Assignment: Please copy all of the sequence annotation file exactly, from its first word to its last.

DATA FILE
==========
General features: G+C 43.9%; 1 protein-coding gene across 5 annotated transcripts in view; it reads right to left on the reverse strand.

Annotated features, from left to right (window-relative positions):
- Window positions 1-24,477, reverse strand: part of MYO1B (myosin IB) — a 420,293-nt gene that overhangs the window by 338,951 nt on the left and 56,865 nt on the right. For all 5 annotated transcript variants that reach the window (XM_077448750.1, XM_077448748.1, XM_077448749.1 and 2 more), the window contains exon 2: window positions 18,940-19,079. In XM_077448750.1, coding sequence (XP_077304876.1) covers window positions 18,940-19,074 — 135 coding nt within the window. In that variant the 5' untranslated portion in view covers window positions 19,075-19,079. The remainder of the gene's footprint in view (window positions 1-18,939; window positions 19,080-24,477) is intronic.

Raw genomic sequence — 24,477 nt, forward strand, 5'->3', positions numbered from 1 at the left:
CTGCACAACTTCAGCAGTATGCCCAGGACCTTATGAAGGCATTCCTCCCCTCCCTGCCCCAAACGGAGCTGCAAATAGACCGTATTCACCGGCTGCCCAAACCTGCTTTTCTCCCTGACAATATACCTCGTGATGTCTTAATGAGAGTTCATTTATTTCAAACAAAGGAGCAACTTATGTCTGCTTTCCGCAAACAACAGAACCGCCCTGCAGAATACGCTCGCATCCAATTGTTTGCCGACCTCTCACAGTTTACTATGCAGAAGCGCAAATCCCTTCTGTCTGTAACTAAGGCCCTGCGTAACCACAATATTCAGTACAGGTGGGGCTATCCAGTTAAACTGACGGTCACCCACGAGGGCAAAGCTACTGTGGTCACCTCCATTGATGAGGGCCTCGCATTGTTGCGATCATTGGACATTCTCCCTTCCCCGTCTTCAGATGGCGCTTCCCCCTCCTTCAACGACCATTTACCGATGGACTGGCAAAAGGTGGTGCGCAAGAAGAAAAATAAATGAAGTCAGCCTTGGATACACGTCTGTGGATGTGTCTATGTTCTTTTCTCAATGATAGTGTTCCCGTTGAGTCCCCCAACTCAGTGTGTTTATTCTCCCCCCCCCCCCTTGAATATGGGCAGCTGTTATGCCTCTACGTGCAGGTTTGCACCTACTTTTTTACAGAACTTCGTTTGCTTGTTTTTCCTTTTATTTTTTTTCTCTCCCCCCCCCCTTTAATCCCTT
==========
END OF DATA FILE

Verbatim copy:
General features: G+C 43.9%; 1 protein-coding gene across 5 annotated transcripts in view; it reads right to left on the reverse strand.

Annotated features, from left to right (window-relative positions):
- Window positions 1-24,477, reverse strand: part of MYO1B (myosin IB) — a 420,293-nt gene that overhangs the window by 338,951 nt on the left and 56,865 nt on the right. For all 5 annotated transcript variants that reach the window (XM_077448750.1, XM_077448748.1, XM_077448749.1 and 2 more), the window contains exon 2: window positions 18,940-19,079. In XM_077448750.1, coding sequence (XP_077304876.1) covers window positions 18,940-19,074 — 135 coding nt within the window. In that variant the 5' untranslated portion in view covers window positions 19,075-19,079. The remainder of the gene's footprint in view (window positions 1-18,939; window positions 19,080-24,477) is intronic.

Raw genomic sequence — 24,477 nt, forward strand, 5'->3', positions numbered from 1 at the left:
CTGCACAACTTCAGCAGTATGCCCAGGACCTTATGAAGGCATTCCTCCCCTCCCTGCCCCAAACGGAGCTGCAAATAGACCGTATTCACCGGCTGCCCAAACCTGCTTTTCTCCCTGACAATATACCTCGTGATGTCTTAATGAGAGTTCATTTATTTCAAACAAAGGAGCAACTTATGTCTGCTTTCCGCAAACAACAGAACCGCCCTGCAGAATACGCTCGCATCCAATTGTTTGCCGACCTCTCACAGTTTACTATGCAGAAGCGCAAATCCCTTCTGTCTGTAACTAAGGCCCTGCGTAACCACAATATTCAGTACAGGTGGGGCTATCCAGTTAAACTGACGGTCACCCACGAGGGCAAAGCTACTGTGGTCACCTCCATTGATGAGGGCCTCGCATTGTTGCGATCATTGGACATTCTCCCTTCCCCGTCTTCAGATGGCGCTTCCCCCTCCTTCAACGACCATTTACCGATGGACTGGCAAAAGGTGGTGCGCAAGAAGAAAAATAAATGAAGTCAGCCTTGGATACACGTCTGTGGATGTGTCTATGTTCTTTTCTCAATGATAGTGTTCCCGTTGAGTCCCCCAACTCAGTGTGTTTATTCTCCCCCCCCCCCCTTGAATATGGGCAGCTGTTATGCCTCTACGTGCAGGTTTGCACCTACTTTTTTACAGAACTTCGTTTGCTTGTTTTTCCTTTTATTTTTTTTCTCTCCCCCCCCCCTTTAATCCCTT